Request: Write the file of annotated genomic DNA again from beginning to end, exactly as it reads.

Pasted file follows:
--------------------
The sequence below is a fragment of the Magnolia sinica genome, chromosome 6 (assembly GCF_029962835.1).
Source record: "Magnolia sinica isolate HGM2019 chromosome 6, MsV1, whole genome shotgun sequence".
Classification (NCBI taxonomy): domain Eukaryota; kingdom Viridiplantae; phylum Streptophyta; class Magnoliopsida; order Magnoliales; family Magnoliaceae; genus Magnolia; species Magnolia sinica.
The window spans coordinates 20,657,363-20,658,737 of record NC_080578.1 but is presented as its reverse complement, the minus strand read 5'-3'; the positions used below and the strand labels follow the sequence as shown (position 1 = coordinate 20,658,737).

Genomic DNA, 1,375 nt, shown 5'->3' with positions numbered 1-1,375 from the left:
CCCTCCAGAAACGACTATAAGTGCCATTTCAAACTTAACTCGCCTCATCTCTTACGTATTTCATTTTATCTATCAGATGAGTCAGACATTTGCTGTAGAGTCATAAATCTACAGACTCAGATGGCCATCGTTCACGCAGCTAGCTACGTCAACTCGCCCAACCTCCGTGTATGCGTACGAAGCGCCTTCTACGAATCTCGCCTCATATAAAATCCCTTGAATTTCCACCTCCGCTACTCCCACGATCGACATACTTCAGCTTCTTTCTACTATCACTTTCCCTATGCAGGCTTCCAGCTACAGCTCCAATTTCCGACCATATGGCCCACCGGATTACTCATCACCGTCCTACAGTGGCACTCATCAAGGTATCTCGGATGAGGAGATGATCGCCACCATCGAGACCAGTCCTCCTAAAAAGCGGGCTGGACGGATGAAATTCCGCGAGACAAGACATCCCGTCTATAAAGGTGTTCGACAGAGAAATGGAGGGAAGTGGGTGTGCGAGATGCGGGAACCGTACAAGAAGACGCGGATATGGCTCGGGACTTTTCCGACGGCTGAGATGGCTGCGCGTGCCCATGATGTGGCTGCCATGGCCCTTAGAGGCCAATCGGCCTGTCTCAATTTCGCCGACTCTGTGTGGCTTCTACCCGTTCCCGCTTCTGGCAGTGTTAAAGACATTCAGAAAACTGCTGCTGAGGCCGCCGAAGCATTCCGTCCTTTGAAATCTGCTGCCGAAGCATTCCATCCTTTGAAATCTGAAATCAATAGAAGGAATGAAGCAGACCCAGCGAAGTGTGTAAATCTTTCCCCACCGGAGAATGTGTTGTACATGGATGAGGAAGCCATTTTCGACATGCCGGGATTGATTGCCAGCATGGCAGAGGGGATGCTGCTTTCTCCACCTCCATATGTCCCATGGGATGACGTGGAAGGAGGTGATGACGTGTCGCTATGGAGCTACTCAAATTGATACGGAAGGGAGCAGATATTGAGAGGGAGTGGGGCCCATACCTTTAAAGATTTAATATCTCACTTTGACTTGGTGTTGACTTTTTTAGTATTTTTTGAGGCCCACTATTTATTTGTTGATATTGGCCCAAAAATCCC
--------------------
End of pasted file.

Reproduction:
The sequence below is a fragment of the Magnolia sinica genome, chromosome 6 (assembly GCF_029962835.1).
Source record: "Magnolia sinica isolate HGM2019 chromosome 6, MsV1, whole genome shotgun sequence".
Classification (NCBI taxonomy): domain Eukaryota; kingdom Viridiplantae; phylum Streptophyta; class Magnoliopsida; order Magnoliales; family Magnoliaceae; genus Magnolia; species Magnolia sinica.
The window spans coordinates 20,657,363-20,658,737 of record NC_080578.1 but is presented as its reverse complement, the minus strand read 5'-3'; the positions used below and the strand labels follow the sequence as shown (position 1 = coordinate 20,658,737).

Genomic DNA, 1,375 nt, shown 5'->3' with positions numbered 1-1,375 from the left:
CCCTCCAGAAACGACTATAAGTGCCATTTCAAACTTAACTCGCCTCATCTCTTACGTATTTCATTTTATCTATCAGATGAGTCAGACATTTGCTGTAGAGTCATAAATCTACAGACTCAGATGGCCATCGTTCACGCAGCTAGCTACGTCAACTCGCCCAACCTCCGTGTATGCGTACGAAGCGCCTTCTACGAATCTCGCCTCATATAAAATCCCTTGAATTTCCACCTCCGCTACTCCCACGATCGACATACTTCAGCTTCTTTCTACTATCACTTTCCCTATGCAGGCTTCCAGCTACAGCTCCAATTTCCGACCATATGGCCCACCGGATTACTCATCACCGTCCTACAGTGGCACTCATCAAGGTATCTCGGATGAGGAGATGATCGCCACCATCGAGACCAGTCCTCCTAAAAAGCGGGCTGGACGGATGAAATTCCGCGAGACAAGACATCCCGTCTATAAAGGTGTTCGACAGAGAAATGGAGGGAAGTGGGTGTGCGAGATGCGGGAACCGTACAAGAAGACGCGGATATGGCTCGGGACTTTTCCGACGGCTGAGATGGCTGCGCGTGCCCATGATGTGGCTGCCATGGCCCTTAGAGGCCAATCGGCCTGTCTCAATTTCGCCGACTCTGTGTGGCTTCTACCCGTTCCCGCTTCTGGCAGTGTTAAAGACATTCAGAAAACTGCTGCTGAGGCCGCCGAAGCATTCCGTCCTTTGAAATCTGCTGCCGAAGCATTCCATCCTTTGAAATCTGAAATCAATAGAAGGAATGAAGCAGACCCAGCGAAGTGTGTAAATCTTTCCCCACCGGAGAATGTGTTGTACATGGATGAGGAAGCCATTTTCGACATGCCGGGATTGATTGCCAGCATGGCAGAGGGGATGCTGCTTTCTCCACCTCCATATGTCCCATGGGATGACGTGGAAGGAGGTGATGACGTGTCGCTATGGAGCTACTCAAATTGATACGGAAGGGAGCAGATATTGAGAGGGAGTGGGGCCCATACCTTTAAAGATTTAATATCTCACTTTGACTTGGTGTTGACTTTTTTAGTATTTTTTGAGGCCCACTATTTATTTGTTGATATTGGCCCAAAAATCCC